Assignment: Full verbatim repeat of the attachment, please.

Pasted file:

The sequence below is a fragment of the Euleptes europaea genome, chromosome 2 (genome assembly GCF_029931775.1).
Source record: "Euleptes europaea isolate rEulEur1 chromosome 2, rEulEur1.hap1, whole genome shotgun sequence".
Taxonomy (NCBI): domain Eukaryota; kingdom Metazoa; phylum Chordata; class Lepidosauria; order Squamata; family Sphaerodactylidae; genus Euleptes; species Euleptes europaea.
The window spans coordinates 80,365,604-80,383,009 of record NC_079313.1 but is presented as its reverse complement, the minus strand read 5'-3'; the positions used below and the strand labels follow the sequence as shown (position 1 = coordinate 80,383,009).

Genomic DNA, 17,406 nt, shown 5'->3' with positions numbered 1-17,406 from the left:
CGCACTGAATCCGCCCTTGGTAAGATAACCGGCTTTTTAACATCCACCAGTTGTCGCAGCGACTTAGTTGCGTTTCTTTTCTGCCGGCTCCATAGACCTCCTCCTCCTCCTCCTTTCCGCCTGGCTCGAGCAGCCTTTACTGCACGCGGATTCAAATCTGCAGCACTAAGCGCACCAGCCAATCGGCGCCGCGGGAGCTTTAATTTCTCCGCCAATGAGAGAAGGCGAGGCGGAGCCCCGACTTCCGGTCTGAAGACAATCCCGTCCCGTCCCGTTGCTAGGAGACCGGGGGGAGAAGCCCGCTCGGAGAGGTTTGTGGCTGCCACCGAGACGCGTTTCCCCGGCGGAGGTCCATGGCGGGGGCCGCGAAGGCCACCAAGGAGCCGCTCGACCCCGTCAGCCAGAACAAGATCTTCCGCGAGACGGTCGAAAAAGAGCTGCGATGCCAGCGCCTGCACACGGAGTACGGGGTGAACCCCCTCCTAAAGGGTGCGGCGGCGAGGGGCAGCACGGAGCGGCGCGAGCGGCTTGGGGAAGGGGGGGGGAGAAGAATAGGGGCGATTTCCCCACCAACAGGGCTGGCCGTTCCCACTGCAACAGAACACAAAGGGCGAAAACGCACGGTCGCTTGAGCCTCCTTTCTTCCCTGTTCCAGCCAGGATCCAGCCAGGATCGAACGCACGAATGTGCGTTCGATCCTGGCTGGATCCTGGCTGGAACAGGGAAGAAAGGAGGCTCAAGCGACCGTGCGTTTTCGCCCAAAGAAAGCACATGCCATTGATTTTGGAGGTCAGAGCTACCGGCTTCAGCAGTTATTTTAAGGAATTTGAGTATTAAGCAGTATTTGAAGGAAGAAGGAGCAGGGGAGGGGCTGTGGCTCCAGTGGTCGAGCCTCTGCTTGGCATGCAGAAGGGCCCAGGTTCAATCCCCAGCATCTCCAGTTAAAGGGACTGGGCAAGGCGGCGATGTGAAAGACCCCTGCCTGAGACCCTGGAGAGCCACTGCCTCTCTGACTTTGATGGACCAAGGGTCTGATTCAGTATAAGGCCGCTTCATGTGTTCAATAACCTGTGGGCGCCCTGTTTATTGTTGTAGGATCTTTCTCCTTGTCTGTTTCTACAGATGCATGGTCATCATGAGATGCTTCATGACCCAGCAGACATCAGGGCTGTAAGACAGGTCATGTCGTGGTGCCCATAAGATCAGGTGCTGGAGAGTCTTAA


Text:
The sequence below is a fragment of the Euleptes europaea genome, chromosome 2 (genome assembly GCF_029931775.1).
Source record: "Euleptes europaea isolate rEulEur1 chromosome 2, rEulEur1.hap1, whole genome shotgun sequence".
Taxonomy (NCBI): domain Eukaryota; kingdom Metazoa; phylum Chordata; class Lepidosauria; order Squamata; family Sphaerodactylidae; genus Euleptes; species Euleptes europaea.
The window spans coordinates 80,365,604-80,383,009 of record NC_079313.1 but is presented as its reverse complement, the minus strand read 5'-3'; the positions used below and the strand labels follow the sequence as shown (position 1 = coordinate 80,383,009).

Genomic DNA, 17,406 nt, shown 5'->3' with positions numbered 1-17,406 from the left:
CGCACTGAATCCGCCCTTGGTAAGATAACCGGCTTTTTAACATCCACCAGTTGTCGCAGCGACTTAGTTGCGTTTCTTTTCTGCCGGCTCCATAGACCTCCTCCTCCTCCTCCTTTCCGCCTGGCTCGAGCAGCCTTTACTGCACGCGGATTCAAATCTGCAGCACTAAGCGCACCAGCCAATCGGCGCCGCGGGAGCTTTAATTTCTCCGCCAATGAGAGAAGGCGAGGCGGAGCCCCGACTTCCGGTCTGAAGACAATCCCGTCCCGTCCCGTTGCTAGGAGACCGGGGGGAGAAGCCCGCTCGGAGAGGTTTGTGGCTGCCACCGAGACGCGTTTCCCCGGCGGAGGTCCATGGCGGGGGCCGCGAAGGCCACCAAGGAGCCGCTCGACCCCGTCAGCCAGAACAAGATCTTCCGCGAGACGGTCGAAAAAGAGCTGCGATGCCAGCGCCTGCACACGGAGTACGGGGTGAACCCCCTCCTAAAGGGTGCGGCGGCGAGGGGCAGCACGGAGCGGCGCGAGCGGCTTGGGGAAGGGGGGGGGAGAAGAATAGGGGCGATTTCCCCACCAACAGGGCTGGCCGTTCCCACTGCAACAGAACACAAAGGGCGAAAACGCACGGTCGCTTGAGCCTCCTTTCTTCCCTGTTCCAGCCAGGATCCAGCCAGGATCGAACGCACGAATGTGCGTTCGATCCTGGCTGGATCCTGGCTGGAACAGGGAAGAAAGGAGGCTCAAGCGACCGTGCGTTTTCGCCCAAAGAAAGCACATGCCATTGATTTTGGAGGTCAGAGCTACCGGCTTCAGCAGTTATTTTAAGGAATTTGAGTATTAAGCAGTATTTGAAGGAAGAAGGAGCAGGGGAGGGGCTGTGGCTCCAGTGGTCGAGCCTCTGCTTGGCATGCAGAAGGGCCCAGGTTCAATCCCCAGCATCTCCAGTTAAAGGGACTGGGCAAGGCGGCGATGTGAAAGACCCCTGCCTGAGACCCTGGAGAGCCACTGCCTCTCTGACTTTGATGGACCAAGGGTCTGATTCAGTATAAGGCCGCTTCATGTGTTCAATAACCTGTGGGCGCCCTGTTTATTGTTGTAGGATCTTTCTCCTTGTCTGTTTCTACAGATGCATGGTCATCATGAGATGCTTCATGACCCAGCAGACATCAGGGCTGTAAGACAGGTCATGTCGTGGTGCCCATAAGATCAGGTGCTGGAGAGTCTTAA